SA: One of the traditional strengths of major law firms is that they offer clients specialist knowledge and expertise in a particular area, be it derivatives, project finance or M&A. Our Advanced Delivery strategy allows us to see the increasing demand for “packaged services” that require more than just our core legal expertise. This, in turn, creates the need for more collaborative ways of working and sharing of knowledge and experience.

The commitment to a culture of innovation and collaboration comes from the very top, and our senior partner, Wim Dejonghe, has stated our clear ambition to become a “second generation innovation business” — that is, one where more than half of the people working there are adopting or actively thinking about innovation and technology. Fuse is definitely at the vanguard of achieving that ambition. It has been a success with clients and A&O lawyers alike, as it has opened — and is still opening — everyone’s eyes to the art of the possible.


AMC: You recently took Fuse on a roadshow to New York — do you think London is in the vanguard of global legal innovation?

SA: Aside from e-discovery technology, where the US is leading the field, London has a very strong position in legal technology innovation. But our lawyers and clients are international, and that is why we have taken Fuse on tour to New York, Paris and Singapore. With all these events, we have been steadily building our legaltech capability across the entire A&O network, and engaging with our clients around the world, to explore how technology can help address their particular challenges.

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AMC: A friend recently asserted that it is harder for a lawyer to become a tech entrepreneur than a tech entrepreneur to learn the basics of law. Do you agree?

SA: Well, you need look no further than some of the founders of our Fuse cohort companies to challenge that theory. Avvoka’s founders, David Howorth and Eliot Benzecrit, were lawyers who, by coincidence, first met while they were both on a vacation scheme at A&O. Similarly, Legatics founder, Anthony Seale, was a lawyer at Clifford Chance.

If you understand the client problem you are trying to address — which these three former lawyers certainly do — and have a clear vision of the technology solution you want to develop, that forms a fantastic foundation for entrepreneurial success.

Who is your mentor?

SA: I’m fortunate enough to have so many.

At work, I would single out derivatives partner David Benton, with whom I worked for over a decade, and Jonathan Brayne, who has supported me to achieve so much with Fuse.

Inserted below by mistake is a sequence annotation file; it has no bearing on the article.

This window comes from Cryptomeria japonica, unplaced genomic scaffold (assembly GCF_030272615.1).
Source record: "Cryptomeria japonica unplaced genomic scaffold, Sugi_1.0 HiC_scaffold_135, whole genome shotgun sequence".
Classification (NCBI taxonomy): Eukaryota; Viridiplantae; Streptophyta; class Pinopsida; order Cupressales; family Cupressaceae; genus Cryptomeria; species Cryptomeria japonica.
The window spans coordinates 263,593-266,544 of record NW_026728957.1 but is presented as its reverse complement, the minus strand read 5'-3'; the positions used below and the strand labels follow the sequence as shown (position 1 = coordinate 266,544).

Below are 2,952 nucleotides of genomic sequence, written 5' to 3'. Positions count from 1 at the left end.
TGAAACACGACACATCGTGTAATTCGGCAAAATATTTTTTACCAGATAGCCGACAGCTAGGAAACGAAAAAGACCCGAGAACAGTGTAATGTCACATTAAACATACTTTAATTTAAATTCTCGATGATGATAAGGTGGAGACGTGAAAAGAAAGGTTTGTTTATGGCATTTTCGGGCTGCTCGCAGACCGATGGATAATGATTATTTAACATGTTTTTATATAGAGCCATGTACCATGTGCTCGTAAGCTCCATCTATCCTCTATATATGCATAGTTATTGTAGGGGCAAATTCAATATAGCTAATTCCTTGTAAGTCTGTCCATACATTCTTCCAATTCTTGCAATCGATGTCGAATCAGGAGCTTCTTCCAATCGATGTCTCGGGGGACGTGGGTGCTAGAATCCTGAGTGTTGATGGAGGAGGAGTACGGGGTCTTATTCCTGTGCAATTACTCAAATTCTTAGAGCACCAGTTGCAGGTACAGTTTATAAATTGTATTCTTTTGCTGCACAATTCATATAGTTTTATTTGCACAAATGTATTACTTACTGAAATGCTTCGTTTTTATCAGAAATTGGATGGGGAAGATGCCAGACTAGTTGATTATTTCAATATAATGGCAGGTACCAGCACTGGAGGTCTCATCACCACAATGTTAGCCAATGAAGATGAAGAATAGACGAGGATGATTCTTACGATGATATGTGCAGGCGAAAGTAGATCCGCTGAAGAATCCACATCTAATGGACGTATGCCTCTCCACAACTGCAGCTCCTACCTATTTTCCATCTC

At home, I have an entrepreneur for a husband and three young children, who all remind me every day with their actions, that you can achieve so much with enthusiasm and determination.




Shruti Ajitsaria is the head of Fuse, Allen & Overy’s tech innovation space, which opened in September 2017. She is a member of A&O’s i2 – Ideas and Innovation panel and Advanced Delivery board, which are tasked with authorising funding for legal technology pilots and larger projects, respectively.

Prior to launching Fuse, Ajitsaria was a counsel in the derivatives and structured finance group based in London, specialising in credit derivatives — involving drafting almost all of the standard documentation in this area over a period of 10 years.

Ajitsaria is a regular speaker and moderator at legaltech industry events, sharing her experiences of Fuse and how it has changed client and lawyer engagement with technology, as well as her insights into the future potential for legaltech.

She is also leading A&O’s participation in a major research project, ‘Unlocking the Potential of AI for English Law’, which is being led by the University of Oxford and includes the Law Society, Legal Education Foundation and other private sector organisations. Ajitsaria was also selected to partake in the UK’s Judicial Support Scheme, aimed at increasing diversity in the judiciary.

During her maternity leave after the birth of her third child, Ajitsaria undertook the FT diploma in non-executive directorships and a three-month course for entrepreneurs at Google Campus.